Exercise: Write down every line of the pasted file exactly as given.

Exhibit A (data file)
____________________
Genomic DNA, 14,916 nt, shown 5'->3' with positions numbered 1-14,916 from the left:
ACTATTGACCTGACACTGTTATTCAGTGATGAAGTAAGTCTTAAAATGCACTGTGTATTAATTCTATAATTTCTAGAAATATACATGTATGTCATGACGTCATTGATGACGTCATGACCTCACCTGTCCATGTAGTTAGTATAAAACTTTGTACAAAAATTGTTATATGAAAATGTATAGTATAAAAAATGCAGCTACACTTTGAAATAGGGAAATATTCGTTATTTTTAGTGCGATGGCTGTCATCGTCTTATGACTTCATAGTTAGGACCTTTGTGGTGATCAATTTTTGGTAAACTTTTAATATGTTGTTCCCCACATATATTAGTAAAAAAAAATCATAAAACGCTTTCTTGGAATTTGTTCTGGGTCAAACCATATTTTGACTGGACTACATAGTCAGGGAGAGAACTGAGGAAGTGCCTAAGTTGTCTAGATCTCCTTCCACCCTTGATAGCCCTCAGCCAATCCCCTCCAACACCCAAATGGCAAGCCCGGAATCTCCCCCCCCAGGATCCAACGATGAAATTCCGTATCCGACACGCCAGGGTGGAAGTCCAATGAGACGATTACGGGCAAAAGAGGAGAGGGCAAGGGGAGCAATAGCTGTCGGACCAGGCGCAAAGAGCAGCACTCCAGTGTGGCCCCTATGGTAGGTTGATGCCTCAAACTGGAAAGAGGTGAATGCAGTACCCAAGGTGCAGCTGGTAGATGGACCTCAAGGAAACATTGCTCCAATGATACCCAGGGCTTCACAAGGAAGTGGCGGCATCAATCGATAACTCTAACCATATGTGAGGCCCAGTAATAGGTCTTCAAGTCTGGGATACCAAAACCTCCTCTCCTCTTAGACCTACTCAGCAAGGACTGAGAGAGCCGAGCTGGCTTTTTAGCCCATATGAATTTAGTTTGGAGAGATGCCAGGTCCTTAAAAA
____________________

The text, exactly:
Genomic DNA, 14,916 nt, shown 5'->3' with positions numbered 1-14,916 from the left:
ACTATTGACCTGACACTGTTATTCAGTGATGAAGTAAGTCTTAAAATGCACTGTGTATTAATTCTATAATTTCTAGAAATATACATGTATGTCATGACGTCATTGATGACGTCATGACCTCACCTGTCCATGTAGTTAGTATAAAACTTTGTACAAAAATTGTTATATGAAAATGTATAGTATAAAAAATGCAGCTACACTTTGAAATAGGGAAATATTCGTTATTTTTAGTGCGATGGCTGTCATCGTCTTATGACTTCATAGTTAGGACCTTTGTGGTGATCAATTTTTGGTAAACTTTTAATATGTTGTTCCCCACATATATTAGTAAAAAAAAATCATAAAACGCTTTCTTGGAATTTGTTCTGGGTCAAACCATATTTTGACTGGACTACATAGTCAGGGAGAGAACTGAGGAAGTGCCTAAGTTGTCTAGATCTCCTTCCACCCTTGATAGCCCTCAGCCAATCCCCTCCAACACCCAAATGGCAAGCCCGGAATCTCCCCCCCCAGGATCCAACGATGAAATTCCGTATCCGACACGCCAGGGTGGAAGTCCAATGAGACGATTACGGGCAAAAGAGGAGAGGGCAAGGGGAGCAATAGCTGTCGGACCAGGCGCAAAGAGCAGCACTCCAGTGTGGCCCCTATGGTAGGTTGATGCCTCAAACTGGAAAGAGGTGAATGCAGTACCCAAGGTGCAGCTGGTAGATGGACCTCAAGGAAACATTGCTCCAATGATACCCAGGGCTTCACAAGGAAGTGGCGGCATCAATCGATAACTCTAACCATATGTGAGGCCCAGTAATAGGTCTTCAAGTCTGGGATACCAAAACCTCCTCTCCTCTTAGACCTACTCAGCAAGGACTGAGAGAGCCGAGCTGGCTTTTTAGCCCATATGAATTTAGTTTGGAGAGATGCCAGGTCCTTAAAAA